Use SharePoint 2013 as a Repository

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12-20-2016 08:22 AM
FrankGoehner1
New Contributor III

Hi, Our IT department is in the process of migrating our network shared drives into Sharepoint 2013.  Currently my group creates a lot of maps for various departments, and we store in our network drives the mxd's, and associated files such as file geodatabases, excel tables, shapefiles and other items.  

Does anyone currently use SharePoint 2013 as a respository for this type of information?  If you do, are there any best practices that you can share.

Thanks

Frank Goehner

Town of Oakville

3 Replies
DanaNolan
Regular Contributor

Don't. SharePoint is slower than direct access, often unreliable, and does not really have a directory/subdirectory structure (it is more list-like), which is a huge factor in organizing your data logically and securing data. It also does not really link to files--it requires uploading them.  There are databases behind SharePoint, and storing databases within databases is not a good practice, IMO.

Security and version changes that will come in the future could break it easily; there aren't good conversion tools for IT to use to solve conversion and restoration issues.

The only real advantage is the subscription/feed feature that can tell you when people edit something, and the announcements.  So when my portals worked better, I mainly used it for Excel and Adobe fillable forms, announcing data changes, and documentation such as the very limited Wiki tool.  All was lost due to a security upgrade; but not all SP portals are that bad.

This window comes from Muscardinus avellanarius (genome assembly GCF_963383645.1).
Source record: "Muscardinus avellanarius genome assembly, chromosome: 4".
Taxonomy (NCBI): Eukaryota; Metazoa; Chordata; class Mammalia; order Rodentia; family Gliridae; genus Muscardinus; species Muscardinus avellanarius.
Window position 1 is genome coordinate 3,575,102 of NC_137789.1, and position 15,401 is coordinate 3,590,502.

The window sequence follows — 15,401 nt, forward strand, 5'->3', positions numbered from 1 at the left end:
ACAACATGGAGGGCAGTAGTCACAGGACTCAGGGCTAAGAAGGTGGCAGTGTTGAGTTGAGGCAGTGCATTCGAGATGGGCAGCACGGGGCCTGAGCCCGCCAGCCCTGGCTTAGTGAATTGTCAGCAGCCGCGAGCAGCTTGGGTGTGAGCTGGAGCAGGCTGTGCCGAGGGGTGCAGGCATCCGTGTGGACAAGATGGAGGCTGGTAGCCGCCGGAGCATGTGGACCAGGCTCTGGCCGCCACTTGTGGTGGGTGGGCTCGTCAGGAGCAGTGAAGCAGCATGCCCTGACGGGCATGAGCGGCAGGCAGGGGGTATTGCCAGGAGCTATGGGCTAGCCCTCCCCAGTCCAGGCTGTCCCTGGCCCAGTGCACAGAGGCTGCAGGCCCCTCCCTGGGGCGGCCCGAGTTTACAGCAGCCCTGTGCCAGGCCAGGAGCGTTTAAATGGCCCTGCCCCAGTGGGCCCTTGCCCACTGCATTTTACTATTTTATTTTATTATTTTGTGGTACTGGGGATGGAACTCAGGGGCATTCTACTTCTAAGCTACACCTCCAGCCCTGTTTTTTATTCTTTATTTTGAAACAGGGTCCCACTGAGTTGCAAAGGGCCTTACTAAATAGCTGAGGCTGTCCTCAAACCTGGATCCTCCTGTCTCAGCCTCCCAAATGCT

(My environment is highly secure and changeable, and my IT support is variable, so your results may be a little better.)

JayJohnson2
Occasional Contributor

I once had to work on a SharePoint-based GIS system and import data from an existing ESRI enterprise SDE system.  Even though that software was meant to work with SharePoint, it had the same limitations as Dana describes.  I think SharePoint would be okay for an archive of seldom used data or finished map storage, but it doesn't really improve daily workflow for a GIS person.  The most helpful parts of SharePoint within that GIS department was storing meeting notes and reference documents.  In my team we almost all worked in different time zones, so this was handy. 

FrankGoehner1
New Contributor III

Thanks for all of the feedback.  If we use it for anything, it will be just as an archive for mxds, but anything in production, we will keep out of sharepoint.

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